POSTED: 02:27 p.m. HST, Dec 02, 2013
LAST UPDATED: 02:28 p.m. HST, Dec 02, 2013
HAGATNA, Guam >> Biologists on Guam are trying to find out if mildly toxic dead mice can help eradicate an invasive species of snake that has caused millions of dollars in damages by creating power outages on the island.
Crews on Monday distributed mice packed with 80 milligrams of acetaminophen on two plots in a test to kill brown tree snakes, which were accidentally introduced to the island about 60 years ago.
Representatives from several federal agencies watched the aerial bait drop, Pacific Daily News reported.
The mice should not affect other species, said U.S. Department of Agriculture wildlife services biologist Dan Vice, who has worked on snake eradication for more than a decade.
"The risk to nontargets is slight," Vice said. "It would take 500 baits to kill a pig (or dog and) 15 baits to kill a cat."
A pilot project with 280 mice in 2010 led to more aerial bait drops that began in September. Research and the drops have cost $8 million annually with funding from the Interior and Defense departments.
An estimated 1 to 2 million snakes live on the island. Aerial bait drops might be the most efficient way to control the population without affecting deer or pigs, Vice said.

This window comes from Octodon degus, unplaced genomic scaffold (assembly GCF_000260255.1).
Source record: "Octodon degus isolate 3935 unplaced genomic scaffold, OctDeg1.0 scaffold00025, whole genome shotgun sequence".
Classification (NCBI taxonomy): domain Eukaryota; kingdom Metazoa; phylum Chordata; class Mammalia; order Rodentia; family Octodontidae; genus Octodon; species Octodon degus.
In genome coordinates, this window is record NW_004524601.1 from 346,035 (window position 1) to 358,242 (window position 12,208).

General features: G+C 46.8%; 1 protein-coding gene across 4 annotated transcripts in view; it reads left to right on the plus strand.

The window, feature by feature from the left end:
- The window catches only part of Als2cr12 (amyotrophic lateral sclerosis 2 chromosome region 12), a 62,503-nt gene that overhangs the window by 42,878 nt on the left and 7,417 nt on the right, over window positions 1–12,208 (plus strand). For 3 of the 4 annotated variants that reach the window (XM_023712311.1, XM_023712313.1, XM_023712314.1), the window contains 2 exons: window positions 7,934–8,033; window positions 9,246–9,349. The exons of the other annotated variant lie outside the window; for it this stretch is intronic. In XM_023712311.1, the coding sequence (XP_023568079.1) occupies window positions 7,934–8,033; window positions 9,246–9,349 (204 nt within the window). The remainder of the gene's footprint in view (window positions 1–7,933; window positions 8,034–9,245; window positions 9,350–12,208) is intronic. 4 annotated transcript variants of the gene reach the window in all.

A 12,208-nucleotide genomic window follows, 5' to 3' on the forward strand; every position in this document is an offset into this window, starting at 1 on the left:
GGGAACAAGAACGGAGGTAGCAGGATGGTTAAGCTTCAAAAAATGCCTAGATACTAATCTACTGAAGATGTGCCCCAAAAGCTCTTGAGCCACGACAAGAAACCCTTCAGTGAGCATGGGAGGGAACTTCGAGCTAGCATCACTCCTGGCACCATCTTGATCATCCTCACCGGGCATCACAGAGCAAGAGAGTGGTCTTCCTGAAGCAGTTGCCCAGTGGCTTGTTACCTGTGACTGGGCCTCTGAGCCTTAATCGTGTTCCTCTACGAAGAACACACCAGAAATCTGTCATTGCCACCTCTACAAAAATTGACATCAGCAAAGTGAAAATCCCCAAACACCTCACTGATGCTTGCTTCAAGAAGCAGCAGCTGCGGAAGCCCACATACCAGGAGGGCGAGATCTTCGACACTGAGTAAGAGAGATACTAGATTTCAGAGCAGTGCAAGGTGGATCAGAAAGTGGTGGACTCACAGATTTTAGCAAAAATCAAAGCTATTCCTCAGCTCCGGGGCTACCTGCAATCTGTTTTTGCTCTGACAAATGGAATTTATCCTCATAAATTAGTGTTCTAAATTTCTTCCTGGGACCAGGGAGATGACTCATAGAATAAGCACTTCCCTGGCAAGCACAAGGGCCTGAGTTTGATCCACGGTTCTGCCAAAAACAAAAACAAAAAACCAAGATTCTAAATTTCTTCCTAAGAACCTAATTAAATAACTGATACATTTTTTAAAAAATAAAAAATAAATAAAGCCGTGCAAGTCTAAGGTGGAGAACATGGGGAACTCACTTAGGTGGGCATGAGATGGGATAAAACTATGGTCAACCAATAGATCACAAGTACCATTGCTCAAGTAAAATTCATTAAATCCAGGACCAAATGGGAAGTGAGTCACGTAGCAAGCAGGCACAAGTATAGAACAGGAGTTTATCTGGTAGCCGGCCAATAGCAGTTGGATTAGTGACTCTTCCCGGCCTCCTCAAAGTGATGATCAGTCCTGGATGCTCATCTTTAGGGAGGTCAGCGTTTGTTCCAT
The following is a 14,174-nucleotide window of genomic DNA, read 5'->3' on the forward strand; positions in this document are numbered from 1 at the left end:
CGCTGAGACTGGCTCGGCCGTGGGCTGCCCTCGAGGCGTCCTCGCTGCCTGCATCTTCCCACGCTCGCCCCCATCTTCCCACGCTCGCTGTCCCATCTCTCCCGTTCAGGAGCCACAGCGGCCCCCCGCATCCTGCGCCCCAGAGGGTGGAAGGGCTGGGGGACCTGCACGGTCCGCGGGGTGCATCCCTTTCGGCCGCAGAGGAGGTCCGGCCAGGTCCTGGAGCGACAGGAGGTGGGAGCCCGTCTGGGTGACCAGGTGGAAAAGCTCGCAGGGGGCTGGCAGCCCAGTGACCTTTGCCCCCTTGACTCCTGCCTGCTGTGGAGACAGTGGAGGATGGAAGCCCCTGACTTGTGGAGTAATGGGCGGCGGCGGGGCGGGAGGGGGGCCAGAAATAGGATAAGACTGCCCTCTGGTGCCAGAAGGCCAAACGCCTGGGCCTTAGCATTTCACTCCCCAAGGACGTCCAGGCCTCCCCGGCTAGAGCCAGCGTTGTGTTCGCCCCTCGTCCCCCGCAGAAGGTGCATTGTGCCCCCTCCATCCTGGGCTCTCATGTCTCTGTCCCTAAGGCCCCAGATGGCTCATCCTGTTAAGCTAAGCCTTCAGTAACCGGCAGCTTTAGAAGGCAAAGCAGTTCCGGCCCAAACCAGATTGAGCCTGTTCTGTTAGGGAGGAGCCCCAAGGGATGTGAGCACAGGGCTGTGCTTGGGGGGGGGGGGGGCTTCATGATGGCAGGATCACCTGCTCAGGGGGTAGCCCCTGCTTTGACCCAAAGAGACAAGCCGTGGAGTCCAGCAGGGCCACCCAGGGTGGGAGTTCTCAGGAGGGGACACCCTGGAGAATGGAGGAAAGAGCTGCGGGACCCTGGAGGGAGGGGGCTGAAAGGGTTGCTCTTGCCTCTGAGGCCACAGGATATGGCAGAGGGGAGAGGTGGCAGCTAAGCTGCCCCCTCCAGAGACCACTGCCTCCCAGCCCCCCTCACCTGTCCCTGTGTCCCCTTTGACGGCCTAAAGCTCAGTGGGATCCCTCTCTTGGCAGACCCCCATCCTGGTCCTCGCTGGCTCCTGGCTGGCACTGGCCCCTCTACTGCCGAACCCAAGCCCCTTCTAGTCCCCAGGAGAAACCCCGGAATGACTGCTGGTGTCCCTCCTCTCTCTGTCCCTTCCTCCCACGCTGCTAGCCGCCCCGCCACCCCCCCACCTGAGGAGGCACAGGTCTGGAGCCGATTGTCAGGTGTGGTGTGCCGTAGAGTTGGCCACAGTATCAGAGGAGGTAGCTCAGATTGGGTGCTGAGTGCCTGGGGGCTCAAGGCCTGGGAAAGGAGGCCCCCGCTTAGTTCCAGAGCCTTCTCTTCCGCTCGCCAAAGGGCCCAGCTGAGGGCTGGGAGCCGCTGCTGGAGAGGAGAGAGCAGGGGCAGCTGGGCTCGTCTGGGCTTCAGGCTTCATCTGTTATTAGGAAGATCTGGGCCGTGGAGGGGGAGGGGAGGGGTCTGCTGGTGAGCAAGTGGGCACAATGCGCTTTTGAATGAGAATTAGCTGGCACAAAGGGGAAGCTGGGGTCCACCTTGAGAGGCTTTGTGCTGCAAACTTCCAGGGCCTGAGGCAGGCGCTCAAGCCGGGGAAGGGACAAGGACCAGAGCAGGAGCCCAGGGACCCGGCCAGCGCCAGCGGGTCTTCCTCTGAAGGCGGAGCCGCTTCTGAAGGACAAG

"If it proves to be successful, then we may potentially start ramping up the efforts and doing this on a larger basis across more of Guam," Vice said.
Mice were dropped Monday on two 136-acre plots, a combined area about the size of 210 football fields. Some mice were implanted with tiny radios to allow the USDA to determine whether mice were eaten.
Biologists are also tracking populations of small animals, which will increase with fewer snakes.
The mice drops are only for area where humans don't live, Vice said.
No deaths from the venomous bite of a brown tree snake have been recorded, Vice said. Most bites cause no more damage to an adult than a bee sting, he said. But Brown tree snakes cause problems by creating outages on the Guam Power Authority power grid with damage reaching $1 million to $4 million annually, according USDA documents.
Major substations use special fences to keep snakes out. Traps on fences catch about 8,000 snakes per year, Vice said.
A stable population of brown tree snakes could be disastrous to Hawaii, Vice said, and the threat of them spreading is real. Guam ports use snake-sniffing dogs to detect invasive species.